Denim HQ – Levels Of Perfection, Or a Lesson In Subjectivity?

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Whilst idling the hours away in cyber space yesterday I happened to come across an article on a well known denim web site concerning a certain successful kickstarter denim brand. The article presenting some interesting points, but the comments section and subsequent research to which they lead, were the real eye opener.

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The gist of the comments amounted to little more than an argument between two camps, camp A had a contention that the kickstarter brand represented unbelievable value by offering the same fabrics as more expensive and well regarded Japanese brands for relatively little money (comparatively), camp B contended that the kickstarter brand used stock rather than the proprietary fabrics developed by the higher end brands, lacked the details of the higher end brands and even the intangible mythos or mystique of (particularly), Japanese denim. The argument went something like this (I am paraphrasing).

A) All you guys buying your $350 jeans are mugs and poseurs, these jeans rock hard.

B) But they lack the details and use stock fabrics so you can’t really compare.

A) What details? You need to take your head out of your ass, they’re jeans.

B) Vintage machines, proprietary fabrics, different threads and a good story about the brand.

A) A story? Really? You need your jeans to have a narrative to justify the purchase.

And on and on it went…..

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I’m going to pitch my stake in the sand here and say that this is just a case of complete and utter subjectivity. A case of different people having different expectations, needs and wants and then reacting quite badly to other people who don’t share their rigid view of how denim should be. I could speculate on the reasons behind this, I could surmise that if a person has backed a crowd fund with hard cash that they are less than eager to admit disappointment as they may feel like they are saying that they fell for the con, I could go the other way and say that people who have paid more for their jeans could feel the need to justify that spend by focussing on details and lording the perceived superiority. It is probably all true but does not change the point that none of it actually matters, like two goldfish in bowl arguing over which one is the most wet.

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The fact is, and not only when it comes to denim, we all have different levels of expectation and we all place more value on certain details, characteristics or points of purchase than others. Does this make anyone wrong? Does this make one person better than another? Does it matter who’s jeans are better or more expensive if the wearer is happy with them? If you answered yes to any of those then you need to turn your computer off and go for a walk, the internet has become too much for you.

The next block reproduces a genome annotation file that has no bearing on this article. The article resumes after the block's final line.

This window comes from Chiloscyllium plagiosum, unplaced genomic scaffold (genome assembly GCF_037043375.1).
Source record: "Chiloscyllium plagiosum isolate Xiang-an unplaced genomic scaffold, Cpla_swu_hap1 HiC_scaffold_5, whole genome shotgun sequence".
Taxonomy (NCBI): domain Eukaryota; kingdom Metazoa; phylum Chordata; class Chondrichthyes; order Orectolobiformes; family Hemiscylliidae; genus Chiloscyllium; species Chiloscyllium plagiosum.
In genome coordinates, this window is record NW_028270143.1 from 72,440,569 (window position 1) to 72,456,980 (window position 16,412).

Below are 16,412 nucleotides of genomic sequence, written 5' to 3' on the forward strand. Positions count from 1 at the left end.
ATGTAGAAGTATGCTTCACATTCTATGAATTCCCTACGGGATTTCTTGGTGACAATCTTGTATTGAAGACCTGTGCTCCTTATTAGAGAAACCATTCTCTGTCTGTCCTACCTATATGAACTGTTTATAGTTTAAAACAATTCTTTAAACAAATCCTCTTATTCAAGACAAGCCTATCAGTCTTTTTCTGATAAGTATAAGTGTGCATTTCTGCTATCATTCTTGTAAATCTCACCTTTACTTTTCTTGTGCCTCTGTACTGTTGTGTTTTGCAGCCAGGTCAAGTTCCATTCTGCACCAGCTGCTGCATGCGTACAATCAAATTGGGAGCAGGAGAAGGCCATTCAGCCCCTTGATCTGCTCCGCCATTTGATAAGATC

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To take it a step further, the details which I look for in a pair of jeans are as follows…

– Interesting fabric with character.
– Flattering cut.
– Ethical production and supply chain.
– Good quality hardware.
– Hard wearing pocket bags.
– Subtle detailing in terms of the stitching, patch and other features.

I have determined that if all these details are in place and to a sufficient level then I will pay what the cost is, if these details are not in place then the jeans wouldn’t interest me anyway. I know that some of the guys commenting there would regard me as a jeans snob, they would laugh at me paying $350 for Japanese jeans rather than $150 for the kickstarter because to them the jeans have too little variance to make the $200 a consideration, that fine but to me they do, and no one can really tell you that your wrong when it is completely a matter of personal opinion, taste and subjectivity.

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Unfortunately the comments did lead me to look at some of the marketing from this kickstarter brand and it seems that their own words may well fan the flames, they claim to be “redefining quality menswear, starting with denim”, and “using materials which are equal of any other jeans on the market”. Of course they are just words, of course it is simply marketing but if you take those words, believe them and use them as a club to beat anyone who does not agree with you then it will certainly lead to the kind of aggressive debate I saw yesterday.

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Your jeans are better for you, not anyone else, you jeans are worth what you paid for them (whatever that is) if you think they were, not anyone else. Don’t use someone else’s ideal to beat down people who don’t favour “your brand”, does it really matter? Buy jeans, wear jeans, enjoy jeans, job done.

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